VMIN: An ETF With Short Exposure To $VIX

By Lawrence G. McMillan

This week, the OCC sent out a notification that VMIN was going to split 2-for-1.  Because the symbol seemed like something related to volatility, I checked into it.  What I found was an ETF that looked potentially interesting, and that had been listed last May.  For some reason, I had never heard of it, so I decided to check it out.


One cannot trade $VIX directly because of the way it is constructed.  So, many innovative (and some, not so innovative) firms have tried to come up with products that simulate the movements in $VIX.  We have written about many of them.  The original one – VXX – was introduced by Barclay’s Bank in January 2009.  For the first time, institutions that otherwise could not trade futures could hedge volatility by going long VXX.  That has led to its popularity, as it currently trades about 30 million shares a day.  Unfortunately, the performance of VXX is a real dog.  It underperforms $VIX most of the time – whenever the term structure of the $VIX futures slopes upward, as it does in all but the most bearish markets.  However, in a bear market, when $VIX explodes and the term structure of the $VIX futures inverts, VXX does outperform $VIX.  Hence it is useful in those situations.

VXX is an Exchange Traded Note (ETN), as opposed to an ETF, which means that it is really a debt of the issuing bank (Barclay’s in this case) if one were forced to try to redeem the notes.  That is a credit risk that is minuscule most of the time, but could be a problem in a severe bear market – just when you would need VXX the most – if Barclay’s were to go out of business.  Since we saw some large banks fail in the last financial crisis – Bear Stearns and Lehman Brothers – it is not impossible that this risk could materialize.  Even so, most traders who want this protection are willing to accept that (currently extremely small) risk.

Since VXX was popular, many copycat ETN’s and even an ETF or two, followed quickly.  One of the most popular was XIV ($VIX spelled backwards), which is the negative of $VIX.  XIV trades about 12 million shares per day.  For the most part, XIV performs opposite to VXX.  So when the term structure of the $VIX futures is sloping upwards, as it usually is, that is a boon to XIV.  One of the most popular hedge fund strategies since $VIX futures were listed in 2004 is to short those futures a few months out and let the time decay bring them down in price to $VIX.  That is a strategy that most individuals cannot employ, for reasons of capital and/or being able to sleep at night.  But the same “time decay” that affects the $VIX futures is what makes VXX decline in price as well.  Likewise it is what propels XIV upward.  So the average investor learned that buying XIV was a viable strategy until the market takes a nasty downturn.  So those traders attempt to exit their XIV positions during those bearish market periods, thus leaving them to profit in most other markets.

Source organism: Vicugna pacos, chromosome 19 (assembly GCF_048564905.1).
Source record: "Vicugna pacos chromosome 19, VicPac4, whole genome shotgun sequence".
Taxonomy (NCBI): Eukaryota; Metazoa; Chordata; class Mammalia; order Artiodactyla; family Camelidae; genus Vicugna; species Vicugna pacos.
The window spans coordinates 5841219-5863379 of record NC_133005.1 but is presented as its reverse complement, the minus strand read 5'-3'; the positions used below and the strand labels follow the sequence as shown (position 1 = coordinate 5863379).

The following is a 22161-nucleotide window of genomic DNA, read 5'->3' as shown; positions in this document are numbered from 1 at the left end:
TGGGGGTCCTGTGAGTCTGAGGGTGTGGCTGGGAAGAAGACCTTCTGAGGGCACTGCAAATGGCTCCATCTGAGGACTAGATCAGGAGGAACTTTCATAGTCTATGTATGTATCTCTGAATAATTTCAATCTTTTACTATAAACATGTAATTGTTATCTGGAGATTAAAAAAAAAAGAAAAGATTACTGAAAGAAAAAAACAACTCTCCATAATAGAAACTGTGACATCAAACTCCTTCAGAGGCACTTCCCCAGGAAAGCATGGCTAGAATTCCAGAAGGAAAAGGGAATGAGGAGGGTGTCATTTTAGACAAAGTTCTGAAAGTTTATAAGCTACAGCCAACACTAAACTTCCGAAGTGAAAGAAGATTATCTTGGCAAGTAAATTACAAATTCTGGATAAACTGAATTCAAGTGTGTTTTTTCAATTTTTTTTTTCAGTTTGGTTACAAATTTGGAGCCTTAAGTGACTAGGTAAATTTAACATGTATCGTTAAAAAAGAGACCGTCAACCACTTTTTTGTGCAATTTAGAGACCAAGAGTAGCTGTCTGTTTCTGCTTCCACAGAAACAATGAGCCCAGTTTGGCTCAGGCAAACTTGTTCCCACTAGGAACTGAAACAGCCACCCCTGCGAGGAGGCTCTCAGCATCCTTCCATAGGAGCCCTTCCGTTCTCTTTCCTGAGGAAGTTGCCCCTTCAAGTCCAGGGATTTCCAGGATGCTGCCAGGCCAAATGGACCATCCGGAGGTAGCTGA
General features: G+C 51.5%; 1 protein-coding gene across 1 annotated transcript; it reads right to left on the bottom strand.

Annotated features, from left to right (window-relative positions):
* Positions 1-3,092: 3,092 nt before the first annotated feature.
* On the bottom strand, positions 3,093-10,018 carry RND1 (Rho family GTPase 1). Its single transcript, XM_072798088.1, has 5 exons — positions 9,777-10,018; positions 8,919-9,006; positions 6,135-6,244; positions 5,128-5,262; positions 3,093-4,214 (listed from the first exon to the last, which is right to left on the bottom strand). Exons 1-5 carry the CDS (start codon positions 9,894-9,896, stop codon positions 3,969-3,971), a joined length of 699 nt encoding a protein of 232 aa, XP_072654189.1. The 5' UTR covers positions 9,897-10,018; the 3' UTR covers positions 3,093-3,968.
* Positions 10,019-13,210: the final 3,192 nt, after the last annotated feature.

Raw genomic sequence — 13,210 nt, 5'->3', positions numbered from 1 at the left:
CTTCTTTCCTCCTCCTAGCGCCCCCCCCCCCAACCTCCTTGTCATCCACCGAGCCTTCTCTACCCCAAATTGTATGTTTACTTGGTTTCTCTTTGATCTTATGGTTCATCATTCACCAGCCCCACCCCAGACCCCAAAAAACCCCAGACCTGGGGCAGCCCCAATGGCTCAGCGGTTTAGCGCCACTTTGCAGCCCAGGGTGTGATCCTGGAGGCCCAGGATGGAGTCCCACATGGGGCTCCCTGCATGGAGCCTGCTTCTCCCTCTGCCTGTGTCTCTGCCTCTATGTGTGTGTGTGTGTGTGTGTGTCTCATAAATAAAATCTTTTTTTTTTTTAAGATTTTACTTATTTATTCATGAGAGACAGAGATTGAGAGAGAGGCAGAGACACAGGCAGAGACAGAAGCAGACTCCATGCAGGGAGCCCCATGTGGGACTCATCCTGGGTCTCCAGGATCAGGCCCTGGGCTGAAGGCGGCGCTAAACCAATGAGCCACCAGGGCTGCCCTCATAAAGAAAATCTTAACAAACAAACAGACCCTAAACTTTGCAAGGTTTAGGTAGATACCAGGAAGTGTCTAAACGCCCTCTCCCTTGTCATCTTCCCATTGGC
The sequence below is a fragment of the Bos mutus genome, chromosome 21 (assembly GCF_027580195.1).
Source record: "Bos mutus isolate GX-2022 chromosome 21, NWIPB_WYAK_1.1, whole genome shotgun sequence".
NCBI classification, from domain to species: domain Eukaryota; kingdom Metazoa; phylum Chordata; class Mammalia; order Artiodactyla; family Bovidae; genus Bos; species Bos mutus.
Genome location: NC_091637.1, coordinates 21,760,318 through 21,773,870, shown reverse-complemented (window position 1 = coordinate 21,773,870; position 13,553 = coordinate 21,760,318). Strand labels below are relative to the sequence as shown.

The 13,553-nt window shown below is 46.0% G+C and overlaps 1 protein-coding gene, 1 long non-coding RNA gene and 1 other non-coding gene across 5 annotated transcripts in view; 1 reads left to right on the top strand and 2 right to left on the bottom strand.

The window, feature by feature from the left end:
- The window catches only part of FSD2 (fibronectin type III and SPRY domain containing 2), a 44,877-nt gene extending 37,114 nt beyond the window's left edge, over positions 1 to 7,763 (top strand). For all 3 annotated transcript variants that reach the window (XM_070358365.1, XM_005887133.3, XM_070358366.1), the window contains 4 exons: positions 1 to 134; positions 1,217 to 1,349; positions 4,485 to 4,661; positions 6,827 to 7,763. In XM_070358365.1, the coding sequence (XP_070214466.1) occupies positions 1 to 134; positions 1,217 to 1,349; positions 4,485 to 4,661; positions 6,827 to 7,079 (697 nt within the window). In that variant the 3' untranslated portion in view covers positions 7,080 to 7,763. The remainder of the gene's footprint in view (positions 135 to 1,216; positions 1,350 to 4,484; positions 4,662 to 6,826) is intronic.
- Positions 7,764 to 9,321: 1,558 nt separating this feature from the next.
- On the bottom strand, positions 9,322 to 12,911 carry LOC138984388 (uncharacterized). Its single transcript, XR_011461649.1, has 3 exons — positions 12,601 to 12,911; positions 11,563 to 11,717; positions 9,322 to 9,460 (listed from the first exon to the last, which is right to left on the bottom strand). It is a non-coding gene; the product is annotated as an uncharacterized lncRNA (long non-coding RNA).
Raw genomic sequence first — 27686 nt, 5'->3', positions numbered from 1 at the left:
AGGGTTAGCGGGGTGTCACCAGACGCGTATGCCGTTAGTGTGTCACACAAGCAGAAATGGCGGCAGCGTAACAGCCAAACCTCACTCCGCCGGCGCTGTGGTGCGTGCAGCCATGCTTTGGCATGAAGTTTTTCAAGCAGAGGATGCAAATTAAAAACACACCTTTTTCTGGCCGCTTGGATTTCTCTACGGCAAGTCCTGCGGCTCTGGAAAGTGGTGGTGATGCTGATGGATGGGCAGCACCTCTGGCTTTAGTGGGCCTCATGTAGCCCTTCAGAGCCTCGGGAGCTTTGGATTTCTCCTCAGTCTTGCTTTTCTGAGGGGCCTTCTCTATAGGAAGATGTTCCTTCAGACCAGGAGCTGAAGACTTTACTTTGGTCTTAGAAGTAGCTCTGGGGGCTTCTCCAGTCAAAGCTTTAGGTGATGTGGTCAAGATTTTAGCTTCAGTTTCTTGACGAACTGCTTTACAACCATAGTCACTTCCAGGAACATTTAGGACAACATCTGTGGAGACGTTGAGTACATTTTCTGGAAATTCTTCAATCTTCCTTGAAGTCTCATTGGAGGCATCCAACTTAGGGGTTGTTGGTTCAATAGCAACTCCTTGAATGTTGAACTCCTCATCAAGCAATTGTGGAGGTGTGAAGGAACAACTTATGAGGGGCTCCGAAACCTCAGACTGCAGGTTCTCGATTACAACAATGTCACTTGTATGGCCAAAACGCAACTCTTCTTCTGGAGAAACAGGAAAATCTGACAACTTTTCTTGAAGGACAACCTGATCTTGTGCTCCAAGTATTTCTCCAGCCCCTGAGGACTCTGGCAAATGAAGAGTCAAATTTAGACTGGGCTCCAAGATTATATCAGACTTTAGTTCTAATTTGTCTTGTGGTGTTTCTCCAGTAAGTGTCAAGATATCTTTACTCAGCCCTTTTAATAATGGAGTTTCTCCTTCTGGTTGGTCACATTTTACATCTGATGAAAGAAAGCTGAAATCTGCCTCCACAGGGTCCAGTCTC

Both XIV and VXX employ, as their underlyings, the two front month $VIX futures.  It is well known that the shorter the time duration of any product attempting to simulate the movements of $VIX, the better the correlation.  As a result, the CBOE introduced $VIX weekly futures some time ago, and later introduced weekly options on $VIX (whose underlyings are those weekly $VIX futures).  These shorter-term products theoretically give one the opportunity to simulate $VIX better.  To my way of thinking, these are best used from the long side as disaster protection for one’s portfolio.


Evidently there is a demand for a “short $VIX” product that does even better than XIV.  Thus we come to VMIN, an ETF (by way of using a holding company to hold the actual underlying instruments that VMIN  buys) that simulates “short $VIX” more directly.  VMIN was created by VolMAXX, the brand name of volatility related ETF’s sponsored by REX shares.  REX is a sponsor of a broad range of ETFs.

VMIN is not very popular.  I think they have done a terrible job of marketing themselves, considering that we try to read whatever we can about volatility derivatives and had never heard of it until now.  It trades less than 10,000 shares per day on most days.